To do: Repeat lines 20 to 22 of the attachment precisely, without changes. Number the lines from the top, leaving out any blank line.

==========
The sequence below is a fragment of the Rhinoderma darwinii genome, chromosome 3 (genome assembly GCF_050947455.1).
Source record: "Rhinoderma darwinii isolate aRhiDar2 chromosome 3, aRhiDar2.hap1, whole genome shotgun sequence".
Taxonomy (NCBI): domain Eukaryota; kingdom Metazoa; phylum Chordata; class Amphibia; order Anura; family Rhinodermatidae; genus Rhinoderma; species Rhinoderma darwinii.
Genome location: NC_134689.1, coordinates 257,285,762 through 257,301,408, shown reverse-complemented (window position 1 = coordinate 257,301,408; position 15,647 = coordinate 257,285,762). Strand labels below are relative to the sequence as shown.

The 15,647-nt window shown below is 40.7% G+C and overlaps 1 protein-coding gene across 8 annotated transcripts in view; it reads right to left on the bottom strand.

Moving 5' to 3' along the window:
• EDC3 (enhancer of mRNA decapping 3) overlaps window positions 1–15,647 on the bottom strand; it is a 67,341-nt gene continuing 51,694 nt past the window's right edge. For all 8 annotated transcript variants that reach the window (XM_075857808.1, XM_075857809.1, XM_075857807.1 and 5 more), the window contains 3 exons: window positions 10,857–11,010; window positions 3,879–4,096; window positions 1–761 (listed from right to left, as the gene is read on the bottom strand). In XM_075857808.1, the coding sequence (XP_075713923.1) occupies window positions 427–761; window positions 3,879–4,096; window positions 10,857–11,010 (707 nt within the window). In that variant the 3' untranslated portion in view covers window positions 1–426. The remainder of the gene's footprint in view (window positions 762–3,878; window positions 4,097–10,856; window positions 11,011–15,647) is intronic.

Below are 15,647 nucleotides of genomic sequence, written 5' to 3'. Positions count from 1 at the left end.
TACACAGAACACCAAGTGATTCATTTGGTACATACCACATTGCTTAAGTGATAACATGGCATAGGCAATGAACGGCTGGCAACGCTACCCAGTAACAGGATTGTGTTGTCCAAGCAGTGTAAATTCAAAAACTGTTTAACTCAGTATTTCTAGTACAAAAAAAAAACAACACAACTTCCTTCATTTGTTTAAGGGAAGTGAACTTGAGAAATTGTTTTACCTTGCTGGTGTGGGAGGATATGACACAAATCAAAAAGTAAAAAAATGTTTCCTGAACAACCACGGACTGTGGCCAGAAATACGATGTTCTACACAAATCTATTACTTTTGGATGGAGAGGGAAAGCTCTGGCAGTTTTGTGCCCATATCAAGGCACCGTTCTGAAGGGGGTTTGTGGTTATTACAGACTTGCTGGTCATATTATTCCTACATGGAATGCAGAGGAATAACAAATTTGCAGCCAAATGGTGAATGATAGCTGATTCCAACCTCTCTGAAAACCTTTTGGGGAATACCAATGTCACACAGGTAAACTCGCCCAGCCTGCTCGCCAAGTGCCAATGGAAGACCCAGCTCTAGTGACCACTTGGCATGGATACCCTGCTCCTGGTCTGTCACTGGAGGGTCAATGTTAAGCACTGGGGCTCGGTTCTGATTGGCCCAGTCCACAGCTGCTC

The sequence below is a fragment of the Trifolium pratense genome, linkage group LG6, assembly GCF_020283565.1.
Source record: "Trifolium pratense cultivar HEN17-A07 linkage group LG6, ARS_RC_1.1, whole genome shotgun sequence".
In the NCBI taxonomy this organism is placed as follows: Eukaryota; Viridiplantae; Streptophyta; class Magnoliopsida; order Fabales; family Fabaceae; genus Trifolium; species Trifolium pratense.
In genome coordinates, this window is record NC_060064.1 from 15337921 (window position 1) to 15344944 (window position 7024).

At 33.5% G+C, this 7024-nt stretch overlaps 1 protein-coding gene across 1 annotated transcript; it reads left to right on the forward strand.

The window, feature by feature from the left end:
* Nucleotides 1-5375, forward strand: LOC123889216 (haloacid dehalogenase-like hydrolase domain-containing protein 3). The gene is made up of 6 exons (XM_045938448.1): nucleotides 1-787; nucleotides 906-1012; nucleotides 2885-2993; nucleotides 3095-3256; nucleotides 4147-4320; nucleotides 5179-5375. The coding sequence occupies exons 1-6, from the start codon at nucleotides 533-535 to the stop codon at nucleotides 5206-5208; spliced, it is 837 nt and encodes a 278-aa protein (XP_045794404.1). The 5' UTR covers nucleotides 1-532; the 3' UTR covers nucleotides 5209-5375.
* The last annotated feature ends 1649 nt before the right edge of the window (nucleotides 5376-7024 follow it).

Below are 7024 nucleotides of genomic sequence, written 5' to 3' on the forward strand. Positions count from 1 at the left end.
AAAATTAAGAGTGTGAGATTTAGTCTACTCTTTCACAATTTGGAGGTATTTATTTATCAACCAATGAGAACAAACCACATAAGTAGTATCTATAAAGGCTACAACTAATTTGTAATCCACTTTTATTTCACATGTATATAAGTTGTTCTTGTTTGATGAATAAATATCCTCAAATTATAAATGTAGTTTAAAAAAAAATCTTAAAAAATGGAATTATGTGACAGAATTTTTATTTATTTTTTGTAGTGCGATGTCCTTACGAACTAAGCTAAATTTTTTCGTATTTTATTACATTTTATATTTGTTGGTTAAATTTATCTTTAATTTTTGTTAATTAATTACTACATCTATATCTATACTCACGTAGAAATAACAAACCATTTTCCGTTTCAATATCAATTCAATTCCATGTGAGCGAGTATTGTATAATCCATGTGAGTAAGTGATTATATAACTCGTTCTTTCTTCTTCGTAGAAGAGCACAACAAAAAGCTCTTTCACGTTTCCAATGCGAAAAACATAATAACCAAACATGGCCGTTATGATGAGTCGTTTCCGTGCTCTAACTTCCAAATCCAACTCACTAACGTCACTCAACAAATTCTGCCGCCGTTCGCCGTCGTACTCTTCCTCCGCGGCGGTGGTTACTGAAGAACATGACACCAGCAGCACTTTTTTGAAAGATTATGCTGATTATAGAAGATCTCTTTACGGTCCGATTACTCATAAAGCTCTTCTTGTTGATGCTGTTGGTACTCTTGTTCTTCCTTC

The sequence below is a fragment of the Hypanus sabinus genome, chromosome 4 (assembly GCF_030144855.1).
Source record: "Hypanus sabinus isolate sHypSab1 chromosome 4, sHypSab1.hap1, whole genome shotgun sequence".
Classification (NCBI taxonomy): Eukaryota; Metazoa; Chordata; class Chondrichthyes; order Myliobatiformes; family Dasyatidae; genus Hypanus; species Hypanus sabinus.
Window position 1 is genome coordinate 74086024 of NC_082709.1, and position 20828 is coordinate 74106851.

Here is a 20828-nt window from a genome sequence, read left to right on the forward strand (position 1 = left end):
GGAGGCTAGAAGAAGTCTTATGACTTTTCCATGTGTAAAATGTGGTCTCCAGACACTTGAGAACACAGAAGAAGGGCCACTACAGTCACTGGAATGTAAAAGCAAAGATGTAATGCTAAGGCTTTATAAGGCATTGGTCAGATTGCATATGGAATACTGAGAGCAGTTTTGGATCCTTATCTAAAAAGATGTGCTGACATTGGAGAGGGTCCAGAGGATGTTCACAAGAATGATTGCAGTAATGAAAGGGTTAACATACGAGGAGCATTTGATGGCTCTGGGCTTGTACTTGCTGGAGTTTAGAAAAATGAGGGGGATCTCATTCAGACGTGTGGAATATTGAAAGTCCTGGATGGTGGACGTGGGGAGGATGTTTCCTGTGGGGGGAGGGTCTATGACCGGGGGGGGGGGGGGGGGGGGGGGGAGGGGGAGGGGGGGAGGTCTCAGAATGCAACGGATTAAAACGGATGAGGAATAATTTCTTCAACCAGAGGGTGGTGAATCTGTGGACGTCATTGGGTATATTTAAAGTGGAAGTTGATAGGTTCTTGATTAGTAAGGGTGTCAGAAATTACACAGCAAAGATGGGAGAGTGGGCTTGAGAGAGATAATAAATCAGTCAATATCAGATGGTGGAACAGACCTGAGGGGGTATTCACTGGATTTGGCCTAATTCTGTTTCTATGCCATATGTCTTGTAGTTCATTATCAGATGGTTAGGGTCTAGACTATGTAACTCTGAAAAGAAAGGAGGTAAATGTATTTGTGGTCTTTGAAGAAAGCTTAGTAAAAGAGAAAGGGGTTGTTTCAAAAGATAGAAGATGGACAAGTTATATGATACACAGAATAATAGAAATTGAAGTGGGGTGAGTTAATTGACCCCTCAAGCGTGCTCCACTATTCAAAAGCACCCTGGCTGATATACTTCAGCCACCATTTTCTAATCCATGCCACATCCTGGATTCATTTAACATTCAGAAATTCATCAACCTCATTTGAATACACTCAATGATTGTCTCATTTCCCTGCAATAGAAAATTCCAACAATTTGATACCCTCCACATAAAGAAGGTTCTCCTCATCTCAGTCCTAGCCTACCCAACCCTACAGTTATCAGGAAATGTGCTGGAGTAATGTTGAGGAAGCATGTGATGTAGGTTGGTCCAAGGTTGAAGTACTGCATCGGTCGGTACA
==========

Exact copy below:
The sequence below is a fragment of the Hypanus sabinus genome, chromosome 4 (assembly GCF_030144855.1).
Source record: "Hypanus sabinus isolate sHypSab1 chromosome 4, sHypSab1.hap1, whole genome shotgun sequence".
Classification (NCBI taxonomy): Eukaryota; Metazoa; Chordata; class Chondrichthyes; order Myliobatiformes; family Dasyatidae; genus Hypanus; species Hypanus sabinus.